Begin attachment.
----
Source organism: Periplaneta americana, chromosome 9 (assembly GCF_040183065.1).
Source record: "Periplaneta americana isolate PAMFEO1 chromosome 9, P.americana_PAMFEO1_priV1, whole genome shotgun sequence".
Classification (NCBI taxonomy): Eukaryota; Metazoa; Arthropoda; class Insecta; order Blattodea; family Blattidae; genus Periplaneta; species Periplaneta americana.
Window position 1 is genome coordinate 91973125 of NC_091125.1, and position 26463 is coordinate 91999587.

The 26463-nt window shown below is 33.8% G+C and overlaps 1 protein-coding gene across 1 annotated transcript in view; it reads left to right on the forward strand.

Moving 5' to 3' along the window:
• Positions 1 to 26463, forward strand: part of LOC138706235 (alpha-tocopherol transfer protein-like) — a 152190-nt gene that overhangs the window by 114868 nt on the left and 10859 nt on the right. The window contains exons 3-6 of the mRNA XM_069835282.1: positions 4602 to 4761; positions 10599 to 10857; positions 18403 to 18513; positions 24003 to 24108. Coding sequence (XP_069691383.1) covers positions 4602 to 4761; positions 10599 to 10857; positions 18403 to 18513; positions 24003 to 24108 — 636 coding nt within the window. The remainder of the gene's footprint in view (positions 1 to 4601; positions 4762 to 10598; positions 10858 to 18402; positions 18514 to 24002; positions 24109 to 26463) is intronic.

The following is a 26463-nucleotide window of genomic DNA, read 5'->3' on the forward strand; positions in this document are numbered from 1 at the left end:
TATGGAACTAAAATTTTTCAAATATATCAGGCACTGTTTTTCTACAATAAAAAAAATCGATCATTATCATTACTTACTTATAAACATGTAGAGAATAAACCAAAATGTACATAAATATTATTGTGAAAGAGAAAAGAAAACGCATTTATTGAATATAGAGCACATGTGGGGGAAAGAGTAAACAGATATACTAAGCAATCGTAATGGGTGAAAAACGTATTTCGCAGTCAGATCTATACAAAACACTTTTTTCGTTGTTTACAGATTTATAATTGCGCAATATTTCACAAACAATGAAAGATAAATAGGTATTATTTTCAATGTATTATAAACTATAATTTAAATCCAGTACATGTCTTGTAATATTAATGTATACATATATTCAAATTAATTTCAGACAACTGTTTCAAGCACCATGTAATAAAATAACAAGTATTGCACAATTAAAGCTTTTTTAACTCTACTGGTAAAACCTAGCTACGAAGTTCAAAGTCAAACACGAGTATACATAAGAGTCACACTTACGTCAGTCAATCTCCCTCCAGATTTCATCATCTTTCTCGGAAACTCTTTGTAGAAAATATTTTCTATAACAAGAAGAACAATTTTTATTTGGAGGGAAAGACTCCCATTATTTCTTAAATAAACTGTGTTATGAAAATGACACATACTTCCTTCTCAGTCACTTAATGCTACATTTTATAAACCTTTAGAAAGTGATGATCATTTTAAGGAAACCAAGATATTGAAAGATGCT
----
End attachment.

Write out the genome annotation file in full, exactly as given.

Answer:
Source organism: Periplaneta americana, chromosome 9 (assembly GCF_040183065.1).
Source record: "Periplaneta americana isolate PAMFEO1 chromosome 9, P.americana_PAMFEO1_priV1, whole genome shotgun sequence".
Classification (NCBI taxonomy): Eukaryota; Metazoa; Arthropoda; class Insecta; order Blattodea; family Blattidae; genus Periplaneta; species Periplaneta americana.
Window position 1 is genome coordinate 91973125 of NC_091125.1, and position 26463 is coordinate 91999587.

The 26463-nt window shown below is 33.8% G+C and overlaps 1 protein-coding gene across 1 annotated transcript in view; it reads left to right on the forward strand.

Moving 5' to 3' along the window:
• Positions 1 to 26463, forward strand: part of LOC138706235 (alpha-tocopherol transfer protein-like) — a 152190-nt gene that overhangs the window by 114868 nt on the left and 10859 nt on the right. The window contains exons 3-6 of the mRNA XM_069835282.1: positions 4602 to 4761; positions 10599 to 10857; positions 18403 to 18513; positions 24003 to 24108. Coding sequence (XP_069691383.1) covers positions 4602 to 4761; positions 10599 to 10857; positions 18403 to 18513; positions 24003 to 24108 — 636 coding nt within the window. The remainder of the gene's footprint in view (positions 1 to 4601; positions 4762 to 10598; positions 10858 to 18402; positions 18514 to 24002; positions 24109 to 26463) is intronic.

The following is a 26463-nucleotide window of genomic DNA, read 5'->3' on the forward strand; positions in this document are numbered from 1 at the left end:
TATGGAACTAAAATTTTTCAAATATATCAGGCACTGTTTTTCTACAATAAAAAAAATCGATCATTATCATTACTTACTTATAAACATGTAGAGAATAAACCAAAATGTACATAAATATTATTGTGAAAGAGAAAAGAAAACGCATTTATTGAATATAGAGCACATGTGGGGGAAAGAGTAAACAGATATACTAAGCAATCGTAATGGGTGAAAAACGTATTTCGCAGTCAGATCTATACAAAACACTTTTTTCGTTGTTTACAGATTTATAATTGCGCAATATTTCACAAACAATGAAAGATAAATAGGTATTATTTTCAATGTATTATAAACTATAATTTAAATCCAGTACATGTCTTGTAATATTAATGTATACATATATTCAAATTAATTTCAGACAACTGTTTCAAGCACCATGTAATAAAATAACAAGTATTGCACAATTAAAGCTTTTTTAACTCTACTGGTAAAACCTAGCTACGAAGTTCAAAGTCAAACACGAGTATACATAAGAGTCACACTTACGTCAGTCAATCTCCCTCCAGATTTCATCATCTTTCTCGGAAACTCTTTGTAGAAAATATTTTCTATAACAAGAAGAACAATTTTTATTTGGAGGGAAAGACTCCCATTATTTCTTAAATAAACTGTGTTATGAAAATGACACATACTTCCTTCTCAGTCACTTAATGCTACATTTTATAAACCTTTAGAAAGTGATGATCATTTTAAGGAAACCAAGATATTGAAAGATGCT